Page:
For Toshiba, when it rain it pours, so the company threw in the towel on its HD DVD format.
The deluge began in January at the Consumer Electronics Show when Warner Bros. Entertainment announced that it would
So it came as little surprise Tuesday morning as Toshiba waved the white flag and
The company, which began sales of HD DVD in March 2006 with the HD-A1 player, "decided it was not right for us to keep going with such a small presence," said Chief Executive Atsutoshi Nishida. The Blu-ray format is now the definitive winner in the war and stands unopposed as the optical media replacement for DVD.
The announcement effectively
The fall of HD DVD gives Sony a chance to really extend its high-definition strategy with the pieces it already has in place. It's the only major consumer electronics player with a real presence in every high-profile consumer market: HDTVs, cameras, notebook PCs, gaming, and even a film studio that creates high-definition content. It has positioned itself so well that it would have to really screw up to not seamlessly ascend the throne as king of HD.
It's a change in fortune for the company whose gaming and electronics divisions were struggling throughout the past year. Suddenly the company's
The real issue in the war between Blu-ray and HD DVD, according to CNET News.com's Michael Kanellos, was royalties. With the competition gone, he argues, the Blu-ray consortium now has the opportunity to
The numbers add up quickly. Look at DVD, for example. To make a DVD player legally, manufacturers recently had to pay around $4 per player or drive, according to some estimates. A few years ago, those fees were around $15 to $20. Fees get paid every time a DVD drive gets included in a PC. Nearly every PC in the world has a DVD drive these days and roughly 250 million PCs get shipped every year. Companies that legally make discs also pay fees. The DVD6C licensing group dropped the per disc fee in January to 4 cents per disc. Years ago, it was 7.5 cents per disc. Then there are verification fees.
All about the Yahoos
Apparently Microsoft Chairman Bill Gates is a people person. When asked what makes Yahoo worth more than $40 billion, Gates pointed not to the company's products, its huge base of advertisers, or its market share, but rather to Yahoo's engineers.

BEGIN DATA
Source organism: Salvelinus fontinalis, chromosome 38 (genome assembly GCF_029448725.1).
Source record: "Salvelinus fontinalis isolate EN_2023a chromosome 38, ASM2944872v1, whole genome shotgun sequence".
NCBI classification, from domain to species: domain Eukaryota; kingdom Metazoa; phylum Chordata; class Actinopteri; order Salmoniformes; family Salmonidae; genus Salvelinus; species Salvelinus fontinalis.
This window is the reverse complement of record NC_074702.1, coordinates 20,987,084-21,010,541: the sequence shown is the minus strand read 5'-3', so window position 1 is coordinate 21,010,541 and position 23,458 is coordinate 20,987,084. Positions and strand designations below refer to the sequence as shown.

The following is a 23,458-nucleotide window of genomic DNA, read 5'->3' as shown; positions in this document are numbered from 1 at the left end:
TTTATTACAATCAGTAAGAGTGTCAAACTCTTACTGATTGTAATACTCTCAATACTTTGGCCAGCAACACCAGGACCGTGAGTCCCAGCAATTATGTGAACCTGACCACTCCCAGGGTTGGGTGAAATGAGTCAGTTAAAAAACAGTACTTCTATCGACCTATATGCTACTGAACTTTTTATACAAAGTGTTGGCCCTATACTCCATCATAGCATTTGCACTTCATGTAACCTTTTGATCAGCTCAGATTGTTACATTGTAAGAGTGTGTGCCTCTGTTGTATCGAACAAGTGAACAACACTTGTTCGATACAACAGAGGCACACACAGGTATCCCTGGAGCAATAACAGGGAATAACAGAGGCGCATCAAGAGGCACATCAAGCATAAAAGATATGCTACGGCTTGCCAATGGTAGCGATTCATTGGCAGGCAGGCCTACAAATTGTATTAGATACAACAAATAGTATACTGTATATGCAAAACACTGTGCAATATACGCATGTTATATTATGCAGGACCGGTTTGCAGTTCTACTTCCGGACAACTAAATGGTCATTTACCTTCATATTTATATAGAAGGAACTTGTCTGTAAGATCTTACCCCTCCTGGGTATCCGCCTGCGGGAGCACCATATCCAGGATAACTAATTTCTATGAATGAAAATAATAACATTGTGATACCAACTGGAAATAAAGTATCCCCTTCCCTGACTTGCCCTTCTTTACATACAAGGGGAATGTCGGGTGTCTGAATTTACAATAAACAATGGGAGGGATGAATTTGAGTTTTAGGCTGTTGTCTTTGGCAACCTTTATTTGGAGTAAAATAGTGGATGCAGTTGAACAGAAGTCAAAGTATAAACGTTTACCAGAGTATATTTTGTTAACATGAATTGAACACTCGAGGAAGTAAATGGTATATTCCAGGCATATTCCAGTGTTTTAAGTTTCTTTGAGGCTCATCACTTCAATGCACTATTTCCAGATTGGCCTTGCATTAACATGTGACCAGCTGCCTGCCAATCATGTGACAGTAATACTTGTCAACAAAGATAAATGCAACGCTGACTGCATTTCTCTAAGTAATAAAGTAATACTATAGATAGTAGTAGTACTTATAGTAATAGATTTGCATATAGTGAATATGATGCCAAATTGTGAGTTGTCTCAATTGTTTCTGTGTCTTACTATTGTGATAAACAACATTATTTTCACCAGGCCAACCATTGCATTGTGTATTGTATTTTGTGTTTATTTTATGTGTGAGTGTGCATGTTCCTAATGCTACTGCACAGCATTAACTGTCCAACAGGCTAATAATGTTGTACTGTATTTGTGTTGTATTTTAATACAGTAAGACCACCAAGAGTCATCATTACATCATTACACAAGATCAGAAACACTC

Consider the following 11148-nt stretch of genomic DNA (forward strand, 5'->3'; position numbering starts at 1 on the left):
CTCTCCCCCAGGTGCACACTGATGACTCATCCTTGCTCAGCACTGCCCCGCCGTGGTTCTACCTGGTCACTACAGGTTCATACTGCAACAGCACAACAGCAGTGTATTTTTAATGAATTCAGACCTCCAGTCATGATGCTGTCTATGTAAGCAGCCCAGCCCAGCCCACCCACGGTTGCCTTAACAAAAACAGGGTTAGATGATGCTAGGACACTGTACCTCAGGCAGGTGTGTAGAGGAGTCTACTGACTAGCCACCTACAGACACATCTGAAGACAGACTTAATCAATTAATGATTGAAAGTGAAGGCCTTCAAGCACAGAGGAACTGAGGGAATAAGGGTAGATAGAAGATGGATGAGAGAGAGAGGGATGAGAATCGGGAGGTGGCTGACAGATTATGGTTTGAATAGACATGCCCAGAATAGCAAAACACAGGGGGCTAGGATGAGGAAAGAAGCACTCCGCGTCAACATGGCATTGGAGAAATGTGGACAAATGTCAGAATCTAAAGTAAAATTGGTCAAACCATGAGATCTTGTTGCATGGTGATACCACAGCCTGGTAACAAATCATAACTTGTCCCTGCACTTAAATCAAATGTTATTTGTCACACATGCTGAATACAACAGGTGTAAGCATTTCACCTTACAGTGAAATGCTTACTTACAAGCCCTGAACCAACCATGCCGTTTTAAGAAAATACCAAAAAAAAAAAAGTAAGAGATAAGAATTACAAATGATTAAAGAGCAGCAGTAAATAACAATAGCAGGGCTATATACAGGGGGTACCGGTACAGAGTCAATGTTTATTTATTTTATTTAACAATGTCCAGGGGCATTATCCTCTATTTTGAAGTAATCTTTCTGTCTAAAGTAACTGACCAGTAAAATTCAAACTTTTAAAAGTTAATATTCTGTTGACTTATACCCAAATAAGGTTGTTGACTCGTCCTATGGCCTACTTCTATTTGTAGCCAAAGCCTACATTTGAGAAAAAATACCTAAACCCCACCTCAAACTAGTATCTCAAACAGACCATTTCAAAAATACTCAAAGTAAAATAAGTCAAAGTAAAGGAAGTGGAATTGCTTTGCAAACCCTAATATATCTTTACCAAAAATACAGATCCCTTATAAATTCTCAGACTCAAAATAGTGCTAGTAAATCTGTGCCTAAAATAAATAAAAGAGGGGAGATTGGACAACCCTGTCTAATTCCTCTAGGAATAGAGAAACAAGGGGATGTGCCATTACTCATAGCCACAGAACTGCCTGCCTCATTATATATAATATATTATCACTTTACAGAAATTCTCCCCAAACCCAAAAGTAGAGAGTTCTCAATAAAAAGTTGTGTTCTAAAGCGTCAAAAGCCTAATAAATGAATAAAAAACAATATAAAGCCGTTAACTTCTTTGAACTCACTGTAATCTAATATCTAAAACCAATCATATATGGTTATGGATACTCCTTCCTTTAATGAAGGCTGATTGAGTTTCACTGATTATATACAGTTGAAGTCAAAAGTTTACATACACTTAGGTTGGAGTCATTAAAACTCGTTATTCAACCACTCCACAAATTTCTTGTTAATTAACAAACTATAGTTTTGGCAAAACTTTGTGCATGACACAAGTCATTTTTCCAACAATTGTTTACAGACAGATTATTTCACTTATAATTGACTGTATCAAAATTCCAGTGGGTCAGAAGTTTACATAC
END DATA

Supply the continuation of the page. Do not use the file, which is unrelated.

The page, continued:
In an interview after
Gates spoke to News.com about how Microsoft needs Yahoo's engineering talent, how Windows 7 will make the keyboard and mouse less essential, though far from obsolete, and what journalism will look like in the future..
Yahoo, which is facing an unsolicited buyout bid from Microsoft, will offer both full-time employees and executives anywhere from four months to two years of severance pay, depending on their job title.
The parachute, or cushion, will kick into effect should that employee lose his job within two years after a new owner takes over, should the employee get terminated without cause, or should he decide it's time to leave for "good reason."
With the deadline fast approaching for Microsoft to name an opposition slate to Yahoo's board of directors, chances are that the
That's the assessment of proxy solicitors and executive search recruiters, as the March 14 deadline approaches for Microsoft to announce its dissident slate. The software giant, which launched an unsolicited $44.6 billion buyout bid for Yahoo on February 1, is likely planning to offer candidates for 10 director seats that are up for re-election at Yahoo's next annual shareholders meeting. A date for the meeting has not yet been set, but last year's was in June.
The purpose of running an opposition slate is twofold: to put pressure on Yahoo's board of directors to enter into negotiations, rather than remain radio silent; and, if no deal is reached by the time Yahoo holds its annual meeting, to get its dissident directors elected with the hope of paving the way to a merger.
Also of note
The U.S. Supreme Court